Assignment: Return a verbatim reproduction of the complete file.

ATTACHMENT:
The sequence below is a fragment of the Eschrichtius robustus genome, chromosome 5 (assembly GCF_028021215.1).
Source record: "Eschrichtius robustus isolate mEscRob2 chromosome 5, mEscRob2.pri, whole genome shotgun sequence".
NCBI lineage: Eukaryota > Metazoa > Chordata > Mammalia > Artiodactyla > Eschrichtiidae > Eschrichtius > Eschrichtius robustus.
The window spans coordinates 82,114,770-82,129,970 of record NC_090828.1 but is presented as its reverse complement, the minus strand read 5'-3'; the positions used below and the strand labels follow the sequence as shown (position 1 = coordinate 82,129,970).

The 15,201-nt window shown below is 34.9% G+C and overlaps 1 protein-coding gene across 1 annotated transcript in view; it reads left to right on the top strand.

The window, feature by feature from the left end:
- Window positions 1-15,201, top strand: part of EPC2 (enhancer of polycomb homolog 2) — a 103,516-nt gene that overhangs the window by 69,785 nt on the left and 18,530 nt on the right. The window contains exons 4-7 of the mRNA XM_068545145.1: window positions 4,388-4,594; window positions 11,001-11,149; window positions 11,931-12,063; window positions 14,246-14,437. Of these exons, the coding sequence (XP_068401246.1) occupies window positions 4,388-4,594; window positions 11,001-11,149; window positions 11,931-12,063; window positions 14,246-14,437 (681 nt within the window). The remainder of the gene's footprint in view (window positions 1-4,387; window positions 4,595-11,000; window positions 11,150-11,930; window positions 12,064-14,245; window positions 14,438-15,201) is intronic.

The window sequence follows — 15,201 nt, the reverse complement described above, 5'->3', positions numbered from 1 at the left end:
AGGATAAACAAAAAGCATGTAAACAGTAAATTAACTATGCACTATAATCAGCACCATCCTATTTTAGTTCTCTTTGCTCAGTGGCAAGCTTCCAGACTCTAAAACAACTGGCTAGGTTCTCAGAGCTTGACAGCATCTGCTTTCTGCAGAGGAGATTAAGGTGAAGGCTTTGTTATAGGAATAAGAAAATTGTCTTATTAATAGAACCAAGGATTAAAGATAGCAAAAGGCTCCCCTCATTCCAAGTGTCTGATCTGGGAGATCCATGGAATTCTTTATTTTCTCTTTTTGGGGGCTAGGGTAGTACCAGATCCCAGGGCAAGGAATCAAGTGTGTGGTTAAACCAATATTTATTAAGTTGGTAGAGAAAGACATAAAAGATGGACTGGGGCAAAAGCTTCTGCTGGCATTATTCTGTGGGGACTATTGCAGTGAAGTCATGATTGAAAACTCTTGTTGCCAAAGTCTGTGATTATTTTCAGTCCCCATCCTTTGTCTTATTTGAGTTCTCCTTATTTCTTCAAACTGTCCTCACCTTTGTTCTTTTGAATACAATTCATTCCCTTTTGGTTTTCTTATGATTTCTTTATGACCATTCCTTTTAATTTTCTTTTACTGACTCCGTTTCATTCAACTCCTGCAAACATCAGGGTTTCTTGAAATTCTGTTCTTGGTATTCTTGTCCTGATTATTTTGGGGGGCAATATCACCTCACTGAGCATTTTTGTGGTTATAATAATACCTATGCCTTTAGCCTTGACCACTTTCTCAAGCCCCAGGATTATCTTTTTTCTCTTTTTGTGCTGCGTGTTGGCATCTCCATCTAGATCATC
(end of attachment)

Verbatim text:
The sequence below is a fragment of the Eschrichtius robustus genome, chromosome 5 (assembly GCF_028021215.1).
Source record: "Eschrichtius robustus isolate mEscRob2 chromosome 5, mEscRob2.pri, whole genome shotgun sequence".
NCBI lineage: Eukaryota > Metazoa > Chordata > Mammalia > Artiodactyla > Eschrichtiidae > Eschrichtius > Eschrichtius robustus.
The window spans coordinates 82,114,770-82,129,970 of record NC_090828.1 but is presented as its reverse complement, the minus strand read 5'-3'; the positions used below and the strand labels follow the sequence as shown (position 1 = coordinate 82,129,970).

The 15,201-nt window shown below is 34.9% G+C and overlaps 1 protein-coding gene across 1 annotated transcript in view; it reads left to right on the top strand.

The window, feature by feature from the left end:
- Window positions 1-15,201, top strand: part of EPC2 (enhancer of polycomb homolog 2) — a 103,516-nt gene that overhangs the window by 69,785 nt on the left and 18,530 nt on the right. The window contains exons 4-7 of the mRNA XM_068545145.1: window positions 4,388-4,594; window positions 11,001-11,149; window positions 11,931-12,063; window positions 14,246-14,437. Of these exons, the coding sequence (XP_068401246.1) occupies window positions 4,388-4,594; window positions 11,001-11,149; window positions 11,931-12,063; window positions 14,246-14,437 (681 nt within the window). The remainder of the gene's footprint in view (window positions 1-4,387; window positions 4,595-11,000; window positions 11,150-11,930; window positions 12,064-14,245; window positions 14,438-15,201) is intronic.

The window sequence follows — 15,201 nt, the reverse complement described above, 5'->3', positions numbered from 1 at the left end:
AGGATAAACAAAAAGCATGTAAACAGTAAATTAACTATGCACTATAATCAGCACCATCCTATTTTAGTTCTCTTTGCTCAGTGGCAAGCTTCCAGACTCTAAAACAACTGGCTAGGTTCTCAGAGCTTGACAGCATCTGCTTTCTGCAGAGGAGATTAAGGTGAAGGCTTTGTTATAGGAATAAGAAAATTGTCTTATTAATAGAACCAAGGATTAAAGATAGCAAAAGGCTCCCCTCATTCCAAGTGTCTGATCTGGGAGATCCATGGAATTCTTTATTTTCTCTTTTTGGGGGCTAGGGTAGTACCAGATCCCAGGGCAAGGAATCAAGTGTGTGGTTAAACCAATATTTATTAAGTTGGTAGAGAAAGACATAAAAGATGGACTGGGGCAAAAGCTTCTGCTGGCATTATTCTGTGGGGACTATTGCAGTGAAGTCATGATTGAAAACTCTTGTTGCCAAAGTCTGTGATTATTTTCAGTCCCCATCCTTTGTCTTATTTGAGTTCTCCTTATTTCTTCAAACTGTCCTCACCTTTGTTCTTTTGAATACAATTCATTCCCTTTTGGTTTTCTTATGATTTCTTTATGACCATTCCTTTTAATTTTCTTTTACTGACTCCGTTTCATTCAACTCCTGCAAACATCAGGGTTTCTTGAAATTCTGTTCTTGGTATTCTTGTCCTGATTATTTTGGGGGGCAATATCACCTCACTGAGCATTTTTGTGGTTATAATAATACCTATGCCTTTAGCCTTGACCACTTTCTCAAGCCCCAGGATTATCTTTTTTCTCTTTTTGTGCTGCGTGTTGGCATCTCCATCTAGATCATC